"laestadian, apostolic, gay, lgbtq, ex-oalc, ex-llc, llc, oalc, bunner" LEARNING TO LIVE FREE: Food & Fables

Friday, November 04, 2005

Food & Fables

Yesterday I searched our local supermarket for lingonberries, as I didn't have time for an Ikea run (where we get the $10 buckets that last for months). No luck. The cashier said that Safeway no longer carries the product except during the holidays. This surprised me, because given our large Scandinavian population, you'd expect a pretty constant demand. Fortunately, the fancier market down the street still carries little jars of the stuff.

I didn't grow up with lingonberries, but now we eat them in PBJ's, on waffles and over the kids' favorite pudding. So it tickled me when Theoforos shared the berry's role in Kalevelan and Kanteletar nativity stories. I would love to learn more. (Theo, just what is the Kanteletar tradition? Are there English translations available?)

For his cultural studies project in first grade, our son needs to come up with: a description, painting or model of foods from our cultural tradition. I was keen on making Swedish Christmas cookies out of felt or clay, but he wants to build a miniature lavvo, based on this photograph I took at a Sami exhibit.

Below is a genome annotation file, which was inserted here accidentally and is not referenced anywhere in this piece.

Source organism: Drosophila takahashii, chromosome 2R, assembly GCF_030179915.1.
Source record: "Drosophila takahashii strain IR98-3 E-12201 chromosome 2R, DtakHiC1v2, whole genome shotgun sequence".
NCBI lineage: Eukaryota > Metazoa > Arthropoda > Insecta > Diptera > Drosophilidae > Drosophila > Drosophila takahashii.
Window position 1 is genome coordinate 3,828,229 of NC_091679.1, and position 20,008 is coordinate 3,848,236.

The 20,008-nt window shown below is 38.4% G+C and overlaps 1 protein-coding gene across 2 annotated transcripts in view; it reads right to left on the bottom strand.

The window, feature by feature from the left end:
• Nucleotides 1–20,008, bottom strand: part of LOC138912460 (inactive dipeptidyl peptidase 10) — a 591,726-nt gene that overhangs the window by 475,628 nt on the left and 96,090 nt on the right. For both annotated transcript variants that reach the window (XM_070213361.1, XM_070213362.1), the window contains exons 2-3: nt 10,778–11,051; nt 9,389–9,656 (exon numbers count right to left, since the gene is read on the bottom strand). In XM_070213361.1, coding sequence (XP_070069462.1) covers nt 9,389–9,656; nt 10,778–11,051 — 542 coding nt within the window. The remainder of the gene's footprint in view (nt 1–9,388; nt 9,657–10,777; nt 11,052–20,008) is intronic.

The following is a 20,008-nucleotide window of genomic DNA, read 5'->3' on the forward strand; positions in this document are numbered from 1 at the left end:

Readers, please help! What kind of food should be in that pot?


  1. This is a site where you can purchase a lavvu. Maybe they can provide some basic information for your son. Worth a try?


    Here is the website for the Saami School in Kiruna. They give some information about traditional food. Maybe your son could correspond with them.


    Good luck.

  2. Correction. Website for lavuu is:


  3. Kanteletar is a collection of old poems. Here is a link that gives a short description:


    Why not have "biddus" in the pot? It's a traditional Sámi soup of reindeer meat, potatoes and possibly also carrots and other vegetables. Maybe you can find the recipe on the site someone else above posted a link to.

    Or just simply cooked reindeer, and some fluffy Sámi flatbread? Kind of boring but very typical traditional Sámi food. I was once served a meal in a genuine Sámi home that consisted of cooked meat of reindeer, potatoes and the broth from the pot served in a coffee cup. You were supposed to drink the broth while you were eating the meat and the potatoes.